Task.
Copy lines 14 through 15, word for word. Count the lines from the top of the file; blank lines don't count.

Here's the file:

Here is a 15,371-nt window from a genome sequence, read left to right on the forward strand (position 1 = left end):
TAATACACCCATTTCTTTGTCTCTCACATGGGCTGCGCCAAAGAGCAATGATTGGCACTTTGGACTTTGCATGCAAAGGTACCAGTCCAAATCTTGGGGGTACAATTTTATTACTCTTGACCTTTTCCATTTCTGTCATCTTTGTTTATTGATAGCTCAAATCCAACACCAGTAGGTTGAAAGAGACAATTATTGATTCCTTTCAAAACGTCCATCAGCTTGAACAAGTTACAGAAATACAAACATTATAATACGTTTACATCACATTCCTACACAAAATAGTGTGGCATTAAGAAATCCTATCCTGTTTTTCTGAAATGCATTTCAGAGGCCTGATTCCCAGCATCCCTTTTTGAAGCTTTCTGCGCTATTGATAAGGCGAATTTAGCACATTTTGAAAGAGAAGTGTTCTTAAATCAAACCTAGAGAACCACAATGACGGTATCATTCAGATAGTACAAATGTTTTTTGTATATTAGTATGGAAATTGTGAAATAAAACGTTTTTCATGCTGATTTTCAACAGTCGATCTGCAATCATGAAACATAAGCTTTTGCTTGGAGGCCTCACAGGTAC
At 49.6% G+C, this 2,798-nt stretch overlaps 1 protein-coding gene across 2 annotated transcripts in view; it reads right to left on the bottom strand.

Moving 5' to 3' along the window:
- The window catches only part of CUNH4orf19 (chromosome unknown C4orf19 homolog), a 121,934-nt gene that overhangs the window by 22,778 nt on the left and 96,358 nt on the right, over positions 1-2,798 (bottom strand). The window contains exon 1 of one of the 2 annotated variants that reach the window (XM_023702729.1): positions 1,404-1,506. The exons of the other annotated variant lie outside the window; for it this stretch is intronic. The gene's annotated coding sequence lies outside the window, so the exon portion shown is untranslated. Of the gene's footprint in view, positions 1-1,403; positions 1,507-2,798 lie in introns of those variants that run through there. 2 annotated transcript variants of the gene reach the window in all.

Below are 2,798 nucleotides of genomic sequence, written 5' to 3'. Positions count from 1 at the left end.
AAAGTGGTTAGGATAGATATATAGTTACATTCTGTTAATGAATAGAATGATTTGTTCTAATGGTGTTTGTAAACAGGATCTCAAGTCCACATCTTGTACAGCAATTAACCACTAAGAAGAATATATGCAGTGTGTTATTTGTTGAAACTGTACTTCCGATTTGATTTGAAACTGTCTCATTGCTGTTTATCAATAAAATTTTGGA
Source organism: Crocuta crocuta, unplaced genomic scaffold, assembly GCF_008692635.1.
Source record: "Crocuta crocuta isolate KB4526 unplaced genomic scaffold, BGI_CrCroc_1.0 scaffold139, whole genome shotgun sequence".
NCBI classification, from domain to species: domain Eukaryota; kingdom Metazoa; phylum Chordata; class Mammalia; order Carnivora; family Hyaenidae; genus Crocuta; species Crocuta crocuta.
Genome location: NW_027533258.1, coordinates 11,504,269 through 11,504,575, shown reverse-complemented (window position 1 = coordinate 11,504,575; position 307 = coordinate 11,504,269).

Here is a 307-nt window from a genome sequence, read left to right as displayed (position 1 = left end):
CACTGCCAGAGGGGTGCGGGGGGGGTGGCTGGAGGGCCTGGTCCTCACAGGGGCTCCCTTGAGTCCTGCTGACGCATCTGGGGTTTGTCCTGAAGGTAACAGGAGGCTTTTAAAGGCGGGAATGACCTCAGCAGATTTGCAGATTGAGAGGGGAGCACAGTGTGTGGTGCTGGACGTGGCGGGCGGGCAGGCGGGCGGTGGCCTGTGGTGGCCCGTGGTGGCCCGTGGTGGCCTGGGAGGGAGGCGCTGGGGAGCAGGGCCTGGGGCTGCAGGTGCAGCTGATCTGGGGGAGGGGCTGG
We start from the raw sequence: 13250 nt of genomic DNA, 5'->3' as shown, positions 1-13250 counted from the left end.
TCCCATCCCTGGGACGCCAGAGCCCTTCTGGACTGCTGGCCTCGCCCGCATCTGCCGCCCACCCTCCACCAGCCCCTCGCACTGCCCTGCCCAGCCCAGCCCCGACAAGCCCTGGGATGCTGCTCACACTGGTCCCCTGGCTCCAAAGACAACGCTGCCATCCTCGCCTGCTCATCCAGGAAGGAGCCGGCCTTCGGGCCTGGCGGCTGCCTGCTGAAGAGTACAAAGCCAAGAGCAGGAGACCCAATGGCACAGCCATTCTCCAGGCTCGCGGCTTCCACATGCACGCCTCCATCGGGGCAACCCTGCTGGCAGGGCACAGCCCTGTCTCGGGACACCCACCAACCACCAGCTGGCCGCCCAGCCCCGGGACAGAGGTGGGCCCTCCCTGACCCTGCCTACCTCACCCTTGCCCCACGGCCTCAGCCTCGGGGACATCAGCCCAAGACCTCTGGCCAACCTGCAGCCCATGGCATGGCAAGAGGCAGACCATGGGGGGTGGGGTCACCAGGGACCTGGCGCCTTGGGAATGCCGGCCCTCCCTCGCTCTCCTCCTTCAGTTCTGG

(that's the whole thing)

We start from the raw sequence: 13250 nt of genomic DNA, 5'->3' as shown, positions 1-13250 counted from the left end.
TCCCATCCCTGGGACGCCAGAGCCCTTCTGGACTGCTGGCCTCGCCCGCATCTGCCGCCCACCCTCCACCAGCCCCTCGCACTGCCCTGCCCAGCCCAGCCCCGACAAGCCCTGGGATGCTGCTCACACTGGTCCCCTGGCTCCAAAGACAACGCTGCCATCCTCGCCTGCTCATCCAGGAAGGAGCCGGCCTTCGGGCCTGGCGGCTGCCTGCTGAAGAGTACAAAGCCAAGAGCAGGAGACCCAATGGCACAGCCATTCTCCAGGCTCGCGGCTTCCACATGCACGCCTCCATCGGGGCAACCCTGCTGGCAGGGCACAGCCCTGTCTCGGGACACCCACCAACCACCAGCTGGCCGCCCAGCCCCGGGACAGAGGTGGGCCCTCCCTGACCCTGCCTACCTCACCCTTGCCCCACGGCCTCAGCCTCGGGGACATCAGCCCAAGACCTCTGGCCAACCTGCAGCCCATGGCATGGCAAGAGGCAGACCATGGGGGGTGGGGTCACCAGGGACCTGGCGCCTTGGGAATGCCGGCCCTCCCTCGCTCTCCTCCTTCAGTTCTGG